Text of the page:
From the data, it is evident that the fracture toughness measured from the test conducted at the lowest initial K-rate (0.019MPam0.5s-1) is very similar to, but slightly higher (J~83Nmm-1) than the fracture toughness values (J~72Nmm-1 and 81Nmm-1) obtained from the tests conducted at a comparatively higher initial K-rate (0.034MPam0.5s-1, almost double the slowest K-rate). Referring to Figure 4, the hydrogen content in the specimen tested at the lowest K-rate (0.019MPam0.5s-1) is very close to the hydrogen content of one of the specimens tested at the comparatively higher K-rate (0.034MPam0.5s-1). The other specimen tested at K-rate of 0.034MPam0.5s-1 showed higher hydrogen content, nevertheless, the measured toughness was fairly close (81Nmm-1) to the toughness measured for the other specimens tested at the same K-rate. This suggests that the maximum possible amount of hydrogen is diffusing into the plastic zone at the higher K-rate, and thus reducing the K-rate further has no further effect on the measured fracture toughness. It can therefore be concluded that the test conducted at the initial K-rate of 0.034MPam0.5s-1 has shown the maximum effect of absorbed hydrogen on the measured fracture toughness.

Hydrogen charged material tested in environment

The results of the tests conducted in the environment are shown as ‘triangle’ markers in Figure 4. Most of these tests were performed on coated and hydrogen charged specimens. A datum point shown as ‘empty triangle’ marker represents the result obtained from a test conducted on a specimen (No 11) charged and tested in the environment without surface coating.

The coated specimens would only have picked up a minimal amount of extra hydrogen during the test (they picked up most of it during pre-charging), and hydrogen pick-up during test is only indicated by the results from hydrogen analysis for the specimens tested at the slowest K-rate; specimen No 11 (un coated) and specimen No 14 (coated) (Fig 3). For both of these specimens, the measured hydrogen contents after the tests were higher than the hydrogen contents measured before the test. For other (shorter term) tests there is an apparent loss of hydrogen, which at this low level, is probably due to sampling effects rather than a true effect.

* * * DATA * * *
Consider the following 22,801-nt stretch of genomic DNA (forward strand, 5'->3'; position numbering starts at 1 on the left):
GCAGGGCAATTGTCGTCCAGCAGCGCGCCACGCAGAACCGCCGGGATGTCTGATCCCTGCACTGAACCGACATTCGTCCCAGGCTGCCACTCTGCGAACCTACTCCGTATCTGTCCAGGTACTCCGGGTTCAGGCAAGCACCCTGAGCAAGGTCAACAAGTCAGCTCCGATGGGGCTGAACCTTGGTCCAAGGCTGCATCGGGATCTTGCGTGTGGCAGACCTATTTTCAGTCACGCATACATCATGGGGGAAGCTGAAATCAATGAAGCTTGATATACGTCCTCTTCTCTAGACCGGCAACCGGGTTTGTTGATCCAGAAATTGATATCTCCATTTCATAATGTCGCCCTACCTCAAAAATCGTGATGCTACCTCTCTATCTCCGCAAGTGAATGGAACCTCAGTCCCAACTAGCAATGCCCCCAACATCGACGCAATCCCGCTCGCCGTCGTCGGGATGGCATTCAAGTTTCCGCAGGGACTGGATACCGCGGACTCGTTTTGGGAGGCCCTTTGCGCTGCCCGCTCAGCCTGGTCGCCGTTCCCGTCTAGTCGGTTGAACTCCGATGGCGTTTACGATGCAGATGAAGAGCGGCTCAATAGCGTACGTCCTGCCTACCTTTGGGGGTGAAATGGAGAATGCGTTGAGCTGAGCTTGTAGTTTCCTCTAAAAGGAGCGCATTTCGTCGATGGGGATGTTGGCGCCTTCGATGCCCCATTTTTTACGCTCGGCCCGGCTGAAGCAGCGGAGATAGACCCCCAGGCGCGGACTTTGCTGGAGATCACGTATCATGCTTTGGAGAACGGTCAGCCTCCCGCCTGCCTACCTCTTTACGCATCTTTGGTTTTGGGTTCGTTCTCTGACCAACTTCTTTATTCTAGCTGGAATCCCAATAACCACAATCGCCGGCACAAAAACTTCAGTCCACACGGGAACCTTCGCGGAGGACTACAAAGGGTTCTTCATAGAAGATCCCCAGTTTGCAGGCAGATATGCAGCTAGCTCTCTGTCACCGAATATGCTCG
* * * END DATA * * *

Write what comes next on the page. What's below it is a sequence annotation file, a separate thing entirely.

Referring to Figure 4, it is clear that reducing the K-rate has significantly reduced the fracture toughness. This is consistent with a hydrogen effect, even though the measured hydrogen content was generally less than 0.1ppm. The lowest K-rate used for these tests was approximately 0.008MPam0.5s-1 and the measured fracture toughness associated with this K-rate was 81Nmm-1. A test conducted on an un-coated specimen in the environment at a slightly higher K rate (0.013MPam0.5s-1) had only slightly lowered the toughness (69Nmm-1) despite significantly higher bulk hydrogen content (0.74ppm). This suggests that the hydrogen in the plastic zone in the coated specimen has had time to achieve the same local concentrations as that in the un-coated specimen at this K-rate without any assistance from diffusion from the bulk material, and lower toughness is unlikely to be achieved at even lower K-rate.

Discussion

As anticipated, all fracture toughness values measured in the sour environment or after exposure to the sour environment, were lower than those measured in as-received material in air, and at the test temperature (room temperature) this is likely to be due to hydrogen introduced into the material from corrosion. For this reason, hydrogen analysis was performed, and because of the potential for hydrogen loss (after removal from solution) or continued pick-up (when tested in solution), samples for analysis were taken both before and after each test. For un-coated specimens there was a consistent loss of hydrogen when tested in air, and a small pick-up in the one specimen tested in environment (Figure 3). With regard to testing in air, the hydrogen loss was clearly associated with strain rate (and hence duration of test) as shown in Figure 5a. In the coated specimens, lower hydrogen was measured by comparison with the uncoated specimens, but there was considerable variation in behaviour, particularly when tested in environment. Care should be taken with regard to the coated specimen results, because of the difficulty in consistently sampling specimens with inhomogeneous distributions of hydrogen.

Within the environmental tests, two trends were evident. First, there was a general trend of decreasing toughness with increasing hydrogen content (Figure 4). Second, with one exception, fracture toughness fell as strain rate (in terms of K rate) decreased (Figure 6). The exception was the coated and hydrogen charged specimens, tested in air. These had the highest toughness values of all the environmentally exposed specimens, and it would appear that hydrogen loss in the slow test (0.06MPam0.5s-1) has dominated over the effect of strain rate, when compared with the test at 0.12MPam0.5s-1. When similarly coated specimens were tested in the environment (when no net hydrogen loss would be expected throughout the test) toughness was found to decrease as strain rate decreased from 0.04 to 0.008MPam0.5s-1, although, as discussed above, hydrogen loss/gain was not reliably demonstrated by measurement for these coated specimens.